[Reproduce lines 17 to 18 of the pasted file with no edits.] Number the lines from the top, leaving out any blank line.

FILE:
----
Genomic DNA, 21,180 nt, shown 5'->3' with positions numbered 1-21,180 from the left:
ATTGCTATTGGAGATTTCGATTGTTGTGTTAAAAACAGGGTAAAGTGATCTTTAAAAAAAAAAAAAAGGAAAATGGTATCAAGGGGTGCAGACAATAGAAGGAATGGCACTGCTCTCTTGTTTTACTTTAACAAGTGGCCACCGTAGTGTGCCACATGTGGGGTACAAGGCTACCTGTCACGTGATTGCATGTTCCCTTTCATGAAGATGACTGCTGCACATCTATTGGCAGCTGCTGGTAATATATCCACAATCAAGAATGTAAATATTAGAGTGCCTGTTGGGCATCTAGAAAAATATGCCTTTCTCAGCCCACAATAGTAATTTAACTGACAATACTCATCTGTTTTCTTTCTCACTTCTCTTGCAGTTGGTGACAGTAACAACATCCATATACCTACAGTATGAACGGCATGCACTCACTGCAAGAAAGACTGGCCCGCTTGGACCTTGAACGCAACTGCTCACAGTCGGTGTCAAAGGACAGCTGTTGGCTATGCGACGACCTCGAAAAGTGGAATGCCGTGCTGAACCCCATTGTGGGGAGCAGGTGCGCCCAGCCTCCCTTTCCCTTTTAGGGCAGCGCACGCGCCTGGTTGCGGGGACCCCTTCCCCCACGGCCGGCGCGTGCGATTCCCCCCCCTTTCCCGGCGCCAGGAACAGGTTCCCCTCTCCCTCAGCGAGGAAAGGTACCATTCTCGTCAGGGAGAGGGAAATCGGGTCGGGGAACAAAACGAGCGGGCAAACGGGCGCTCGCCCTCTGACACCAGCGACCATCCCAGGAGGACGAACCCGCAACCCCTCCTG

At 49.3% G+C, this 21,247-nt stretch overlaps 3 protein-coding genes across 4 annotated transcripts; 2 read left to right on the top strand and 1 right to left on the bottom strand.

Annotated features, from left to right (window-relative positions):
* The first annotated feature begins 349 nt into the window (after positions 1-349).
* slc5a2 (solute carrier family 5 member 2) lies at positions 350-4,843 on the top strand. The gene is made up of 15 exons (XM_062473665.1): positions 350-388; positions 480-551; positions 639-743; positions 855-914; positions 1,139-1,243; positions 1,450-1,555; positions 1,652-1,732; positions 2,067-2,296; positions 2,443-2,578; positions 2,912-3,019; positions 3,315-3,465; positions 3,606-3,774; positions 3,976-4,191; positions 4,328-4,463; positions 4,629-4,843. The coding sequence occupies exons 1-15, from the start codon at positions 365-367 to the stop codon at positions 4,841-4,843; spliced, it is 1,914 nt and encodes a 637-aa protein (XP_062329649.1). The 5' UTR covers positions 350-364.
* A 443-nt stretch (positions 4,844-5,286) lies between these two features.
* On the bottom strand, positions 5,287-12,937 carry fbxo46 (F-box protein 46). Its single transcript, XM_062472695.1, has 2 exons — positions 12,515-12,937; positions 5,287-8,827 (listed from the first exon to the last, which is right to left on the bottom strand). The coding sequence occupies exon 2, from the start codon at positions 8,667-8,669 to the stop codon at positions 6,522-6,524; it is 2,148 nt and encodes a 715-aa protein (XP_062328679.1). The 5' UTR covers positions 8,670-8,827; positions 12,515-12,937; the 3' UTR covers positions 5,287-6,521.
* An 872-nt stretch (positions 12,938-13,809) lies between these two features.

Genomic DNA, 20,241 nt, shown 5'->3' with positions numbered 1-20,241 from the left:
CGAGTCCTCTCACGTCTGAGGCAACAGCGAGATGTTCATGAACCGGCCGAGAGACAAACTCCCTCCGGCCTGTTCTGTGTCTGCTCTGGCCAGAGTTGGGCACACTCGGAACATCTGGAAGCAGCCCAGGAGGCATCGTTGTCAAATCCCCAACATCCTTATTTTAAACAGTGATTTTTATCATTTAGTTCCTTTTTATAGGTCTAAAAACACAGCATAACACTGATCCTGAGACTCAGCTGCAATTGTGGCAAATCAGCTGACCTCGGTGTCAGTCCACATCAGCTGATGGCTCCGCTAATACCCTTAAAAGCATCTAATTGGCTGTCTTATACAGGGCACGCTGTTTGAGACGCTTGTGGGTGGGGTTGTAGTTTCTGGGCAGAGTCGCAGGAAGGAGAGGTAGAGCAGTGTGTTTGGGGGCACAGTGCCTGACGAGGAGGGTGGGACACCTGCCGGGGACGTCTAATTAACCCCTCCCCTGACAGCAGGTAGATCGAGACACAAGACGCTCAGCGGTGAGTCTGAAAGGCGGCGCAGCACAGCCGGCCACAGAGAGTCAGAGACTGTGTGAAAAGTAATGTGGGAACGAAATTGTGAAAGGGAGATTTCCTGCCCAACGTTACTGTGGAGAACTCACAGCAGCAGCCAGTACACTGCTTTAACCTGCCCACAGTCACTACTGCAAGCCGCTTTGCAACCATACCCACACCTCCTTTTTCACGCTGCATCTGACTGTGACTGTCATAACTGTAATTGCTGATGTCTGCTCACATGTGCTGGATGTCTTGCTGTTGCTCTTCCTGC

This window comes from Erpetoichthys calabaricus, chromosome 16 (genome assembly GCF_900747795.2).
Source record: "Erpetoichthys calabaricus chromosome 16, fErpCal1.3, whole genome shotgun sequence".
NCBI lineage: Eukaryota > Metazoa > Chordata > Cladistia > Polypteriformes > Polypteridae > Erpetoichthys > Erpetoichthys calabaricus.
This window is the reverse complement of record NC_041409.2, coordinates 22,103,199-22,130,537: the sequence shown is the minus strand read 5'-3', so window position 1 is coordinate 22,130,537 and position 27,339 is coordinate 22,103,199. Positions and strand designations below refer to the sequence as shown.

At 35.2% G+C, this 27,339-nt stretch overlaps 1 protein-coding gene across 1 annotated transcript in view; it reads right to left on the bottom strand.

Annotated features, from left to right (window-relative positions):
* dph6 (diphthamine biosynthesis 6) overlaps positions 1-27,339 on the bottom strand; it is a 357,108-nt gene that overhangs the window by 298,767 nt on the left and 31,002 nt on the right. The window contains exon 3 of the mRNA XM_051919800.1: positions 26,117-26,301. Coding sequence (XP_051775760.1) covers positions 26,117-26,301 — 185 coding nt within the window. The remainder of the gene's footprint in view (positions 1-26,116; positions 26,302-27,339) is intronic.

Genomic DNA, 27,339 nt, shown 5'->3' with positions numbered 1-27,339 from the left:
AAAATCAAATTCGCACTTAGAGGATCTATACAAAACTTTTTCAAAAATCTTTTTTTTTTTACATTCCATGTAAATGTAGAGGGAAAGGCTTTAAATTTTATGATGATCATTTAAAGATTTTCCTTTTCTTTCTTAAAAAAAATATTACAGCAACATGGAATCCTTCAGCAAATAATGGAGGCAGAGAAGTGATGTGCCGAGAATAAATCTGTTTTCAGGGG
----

Annotated features, from left to right (window-relative positions):
* dph6 (diphthamine biosynthesis 6) overlaps positions 1-27,339 on the bottom strand; it is a 357,108-nt gene that overhangs the window by 298,767 nt on the left and 31,002 nt on the right. The window contains exon 3 of the mRNA XM_051919800.1: positions 26,117-26,301. Coding sequence (XP_051775760.1) covers positions 26,117-26,301 — 185 coding nt within the window. The remainder of the gene's footprint in view (positions 1-26,116; positions 26,302-27,339) is intronic.